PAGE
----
When using a virtual welding training system, the instructor has the ability to view the weld in real time without having to crowd into a booth with the trainee.
The Lincoln Electric Company
By John Gaudiosi
September 29, 2015

Where will VR be in five years? Everywhere, according to research firm Tractica.

Thanks to the advances in consumer virtual reality technology from big companies like Facebook-owned Oculus VR, Sony, HTC, Valve, Samsung, and Microsoft, Tractica forecasts the enterprise VR business to grow from $114 million in 2014 to over $4.5 billion by 2020.

According to Tractica managing director Clint Wheelock, the billions of dollars being invested into the consumer VR market has raised the profile of VR immeasurably, and technology vendors, software developers, and enterprise end-user organizations are taking a closer look at how VR could apply to a wide variety of enterprise applications.

“Unlike the consumer market, virtual reality has existed in niche enterprise and industrial segments since its origins in the 1950s and 1960s,” Wheelock says. “VR plays an important role in combat training for the military, for example, while advanced visualization techniques are extremely powerful tools for research purposes. Health care has also made use of the technology for quite some time.”

MORE: Here’s why hospitals are using VR to train staff

And as technology matures and costs decline, VR will increasingly be used for everything from training to marketing and advertising, and in industries such as academia, travel, and retail.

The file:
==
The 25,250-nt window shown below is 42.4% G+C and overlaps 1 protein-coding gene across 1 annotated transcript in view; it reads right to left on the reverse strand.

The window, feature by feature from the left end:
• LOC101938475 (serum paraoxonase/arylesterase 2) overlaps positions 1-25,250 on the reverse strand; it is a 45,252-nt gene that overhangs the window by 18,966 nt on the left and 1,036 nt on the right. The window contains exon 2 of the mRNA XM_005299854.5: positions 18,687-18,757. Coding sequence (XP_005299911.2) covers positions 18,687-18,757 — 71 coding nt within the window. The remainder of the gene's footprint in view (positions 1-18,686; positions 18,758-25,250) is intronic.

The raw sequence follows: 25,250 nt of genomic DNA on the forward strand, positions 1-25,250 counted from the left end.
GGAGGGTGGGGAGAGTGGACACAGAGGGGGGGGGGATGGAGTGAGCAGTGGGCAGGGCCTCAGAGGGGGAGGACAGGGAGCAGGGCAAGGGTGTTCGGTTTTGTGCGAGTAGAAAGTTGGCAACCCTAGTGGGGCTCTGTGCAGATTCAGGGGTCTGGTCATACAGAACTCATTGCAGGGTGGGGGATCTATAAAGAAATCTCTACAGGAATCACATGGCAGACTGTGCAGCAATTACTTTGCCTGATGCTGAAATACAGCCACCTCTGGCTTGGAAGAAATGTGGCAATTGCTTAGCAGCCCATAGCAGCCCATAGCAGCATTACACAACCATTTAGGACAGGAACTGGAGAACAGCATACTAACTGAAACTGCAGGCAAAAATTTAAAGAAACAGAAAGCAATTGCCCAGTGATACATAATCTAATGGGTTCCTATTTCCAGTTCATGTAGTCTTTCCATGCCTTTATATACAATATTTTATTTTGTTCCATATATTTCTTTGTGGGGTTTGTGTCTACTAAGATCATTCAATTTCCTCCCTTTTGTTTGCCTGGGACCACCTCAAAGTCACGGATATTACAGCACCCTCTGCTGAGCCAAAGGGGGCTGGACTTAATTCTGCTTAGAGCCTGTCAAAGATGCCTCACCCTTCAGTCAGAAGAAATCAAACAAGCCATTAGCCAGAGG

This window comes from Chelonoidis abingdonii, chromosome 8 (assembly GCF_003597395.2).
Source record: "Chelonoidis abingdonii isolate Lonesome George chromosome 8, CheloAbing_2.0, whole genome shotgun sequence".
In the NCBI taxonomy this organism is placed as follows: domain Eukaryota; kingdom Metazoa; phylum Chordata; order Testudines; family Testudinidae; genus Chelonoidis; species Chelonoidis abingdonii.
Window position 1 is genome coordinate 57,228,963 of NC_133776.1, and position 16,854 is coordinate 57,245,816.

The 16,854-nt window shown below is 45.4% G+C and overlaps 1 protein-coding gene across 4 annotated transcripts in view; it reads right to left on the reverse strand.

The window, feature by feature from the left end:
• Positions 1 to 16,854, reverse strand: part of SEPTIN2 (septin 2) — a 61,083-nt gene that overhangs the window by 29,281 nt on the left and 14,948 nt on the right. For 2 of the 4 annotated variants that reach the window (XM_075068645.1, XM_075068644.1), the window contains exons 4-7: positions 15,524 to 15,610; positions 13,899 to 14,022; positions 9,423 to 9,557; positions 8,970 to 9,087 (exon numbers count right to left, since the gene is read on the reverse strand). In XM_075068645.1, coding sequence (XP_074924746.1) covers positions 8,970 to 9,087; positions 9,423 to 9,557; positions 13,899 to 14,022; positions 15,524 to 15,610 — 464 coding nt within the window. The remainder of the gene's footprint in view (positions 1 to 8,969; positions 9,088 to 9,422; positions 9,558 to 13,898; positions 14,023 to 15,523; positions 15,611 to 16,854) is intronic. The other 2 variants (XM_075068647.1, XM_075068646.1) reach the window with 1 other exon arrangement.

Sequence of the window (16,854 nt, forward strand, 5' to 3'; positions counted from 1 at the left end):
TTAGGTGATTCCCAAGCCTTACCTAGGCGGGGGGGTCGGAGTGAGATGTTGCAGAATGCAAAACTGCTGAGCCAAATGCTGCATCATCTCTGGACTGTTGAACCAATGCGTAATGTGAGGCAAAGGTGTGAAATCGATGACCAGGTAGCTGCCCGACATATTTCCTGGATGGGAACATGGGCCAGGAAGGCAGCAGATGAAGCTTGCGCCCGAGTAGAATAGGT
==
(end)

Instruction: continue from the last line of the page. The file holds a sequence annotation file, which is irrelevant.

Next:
For example, rather than have a welding trainee accompany an experienced worker to learn how to carry out a repair, a 3D simulation of the process can be created so that the trainee can learn before starting the job.

“Consider a virtual welding simulator with teaching software that lets a remotely-located instructor develop content and then provide feedback to the trainee,” Wheelock says. “Or, in the case of medical applications, a virtual house call enabling a doctor to carry out an examination without having to be located in the same country, let alone in the same room.”

In addition, Wheelock says scientists at the University of Arkansas are using a VR system developed by British company Virtalis, which is integrated with PyMol, a molecular viewing program.

“VR is an extremely powerful tool for research and teaching of almost any kind,” Wheelock says. “Not only does it help academics, scientists, and students do their jobs more efficiently and effectively, it can help them communicate with others and help their institutions save money.”

Travel and retail are also already experimenting with VR. Leading clothes retailer Topshop, for example, last year teamed up with 3D agency Inition to allow fans of the brand to experience a virtual front-row seat at a fashion show. Outdoor gear retailers The North Face has designed a VR experience that makes people feel like they are rock climbing at Yosemite National Park, while Volvo has created a VR driving experience to show off the new Volvo XC90.

“Tourism bureaus, hotels, museums, and even airlines are starting to offer experiences that offer a sneak peek of the real thing,” Wheelock says. “Marriott experimented with the VR Teleporter app that transported people to different hotels across the United States. Australia’s Qantas offers the Samsung Gear VR headset to passengers in select A380 first class cabins to showcase network destinations, new products, and the latest in-flight blockbuster movies.”

“In general, we don’t see this as a case where VR will create new types of jobs, but rather it will be incorporated into the workflow of existing types of roles,” Wheelock says.

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